In the last month, the Team at Ember have successfully achieved both ISO27001 and ISO9001 certification through working with external auditors QMS UK. Our intentions to undertake the certification were set earlier this year when we went through a stringent assessment process as part of the Digital First Standard in Scotland during the delivery of our SaaS platform for the Global Scot network. After successfully completing this assessment we felt that everything was in place to move onto gaining the certifications quickly.
Certification has been a massive achievement for the whole team and we just wanted to share some of the experiences and lessons we learned along the way for anyone contemplating going through the same process.
However, it is worth saying that we had a good starting position in terms of our processes and policies so the audit process for other companies will be very different based on where you are right now but hopefully you will find some of our lessons learned valuable in helping you to make some decisions prior to certification, which should hopefully save you some time and money.
Over the last four years we have grown our internal processes and quality systems in line with our company's steady organic growth. The challenge through the early period was to build a culture of quality and security awareness within the organisation while maintaining delivery and operational commitments by our clients. It hasn’t been without it’s pain and pressures, especially at certain delivery crunch points, but we are pretty proud to have put in place a well-oiled Security and Quality Management System that has allowed us to engage with some amazing, large clients and tackle some of the toughest societal problems out there.
We found that as the level of complexity and size of our projects have grown, so has the level of due diligence over both our Quality systems and our Internal Security policies and measures. This comes with an instant overhead and justification every time we undertake new work with a client or participating in a large and detailed procurement process, spending large amounts of time responding to specific security or quality questions.
Recently while working with Scottish Enterprise we were required to deliver a Digital First Standard compliant system for the Global Scot network. Although we had the internal processes and systems in place, we found that the level of documentation and explanation needed was much more extensive than we had previously been subject to. By going through this rigorous process it forced us to surface our existing internal operational processes and plans into a set of documents and policies. This became more of a communication exercise because we had already built the culture and processes to comply with the standard; it was simply a task of documenting what we already had in place.
ISO Lesson 1: Build your security and quality culture first. It’s more difficult to layer it on top
Because we had an existing internal culture based around security and quality, we didn't have to change much from our day to day operation, all we needed were clarification documents to present to the external assessors. Anyone thinking of embarking on this process should start building this culture now!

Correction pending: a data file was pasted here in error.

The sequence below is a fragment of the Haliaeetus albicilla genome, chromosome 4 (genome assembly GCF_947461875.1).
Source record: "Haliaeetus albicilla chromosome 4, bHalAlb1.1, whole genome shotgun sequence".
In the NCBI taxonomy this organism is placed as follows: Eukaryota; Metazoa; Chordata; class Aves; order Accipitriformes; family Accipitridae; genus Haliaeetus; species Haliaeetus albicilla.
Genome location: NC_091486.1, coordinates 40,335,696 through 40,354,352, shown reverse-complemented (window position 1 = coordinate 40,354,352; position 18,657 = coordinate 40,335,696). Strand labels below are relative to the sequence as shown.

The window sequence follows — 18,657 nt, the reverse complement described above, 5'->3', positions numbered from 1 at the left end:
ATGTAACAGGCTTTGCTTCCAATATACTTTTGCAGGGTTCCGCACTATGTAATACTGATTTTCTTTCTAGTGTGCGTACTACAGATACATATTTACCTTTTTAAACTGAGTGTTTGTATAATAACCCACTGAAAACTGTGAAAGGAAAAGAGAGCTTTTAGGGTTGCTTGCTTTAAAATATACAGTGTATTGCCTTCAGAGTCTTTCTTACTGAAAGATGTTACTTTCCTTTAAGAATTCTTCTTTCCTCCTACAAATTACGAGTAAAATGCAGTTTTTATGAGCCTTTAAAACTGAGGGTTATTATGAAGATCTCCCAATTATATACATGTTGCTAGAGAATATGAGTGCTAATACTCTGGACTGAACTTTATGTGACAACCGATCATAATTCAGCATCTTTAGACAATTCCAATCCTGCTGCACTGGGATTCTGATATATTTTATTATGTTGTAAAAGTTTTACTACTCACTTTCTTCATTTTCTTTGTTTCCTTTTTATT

As we reached the end of spring and the start of summer 2020, the global pandemic was really tightening its grip on the economy however, our business was continuing to grow and we felt it was the right time to invest in our own certification to help develop our business. After undertaking the majority of the Digital First Assessment in the Spring and early Summer it was a natural step for us to take in order to achieve the ISO certifications and we felt the level of internal investment to achieve this would be minimal. By obtaining the certifications we knew it would mature us as a company and rubber stamp our internal processes and policies to any new or potential clients.
Finding the right partner that could help us through the whole certification process and undertake the audit itself proved extremely daunting, the audit market is highly competitive and there are a lot of providers out there. After careful consideration we chose to work with QMS UK for both of our certifications. We couldn’t recommend them more, they were fantastic! Communication was clear, the audit itself was excellent and the people we dealt with were all really good and knowledgeable and put us at complete ease through the whole process.
Our ISO27001 audit was a two-stage process involving an initial 3 day audit, which in normal circumstances would have been done on site but due to the pandemic was conducted remotely. A second 1 day audit to review any of the initial audit failures was scheduled one month after the initial session to see what measures we had put in place to address the failures and hopefully provide us with our certification. From the initial meeting it became apparent that because we had implemented a robust and wide covering Security and Information Governance Policy document with the staff, then our ISO27001 journey would be pretty straight forward.
ISO Lesson 2: Put in place a well thought out Security and Information Governance Policy as quickly as a you can
Although we were a small company, we had put in place a Security and Information Governance policy after the first year of trading. We felt that building this culture and enforcing it would help us deal with larger Enterprise clients.
Putting this Security and Information Governance Policy in place in our first year of formation provided us with a good foundation to start from but we did have to adapt it over time to reflect both changes in regulations but also to accommodate some new client requirements which came up through procurement processes. It was important to us to make sure this policy was easy to follow but also had sufficient detail to ensure we were compliant. We therefore took our time and created the policy from first principles. It was a real balancing act to get this correct!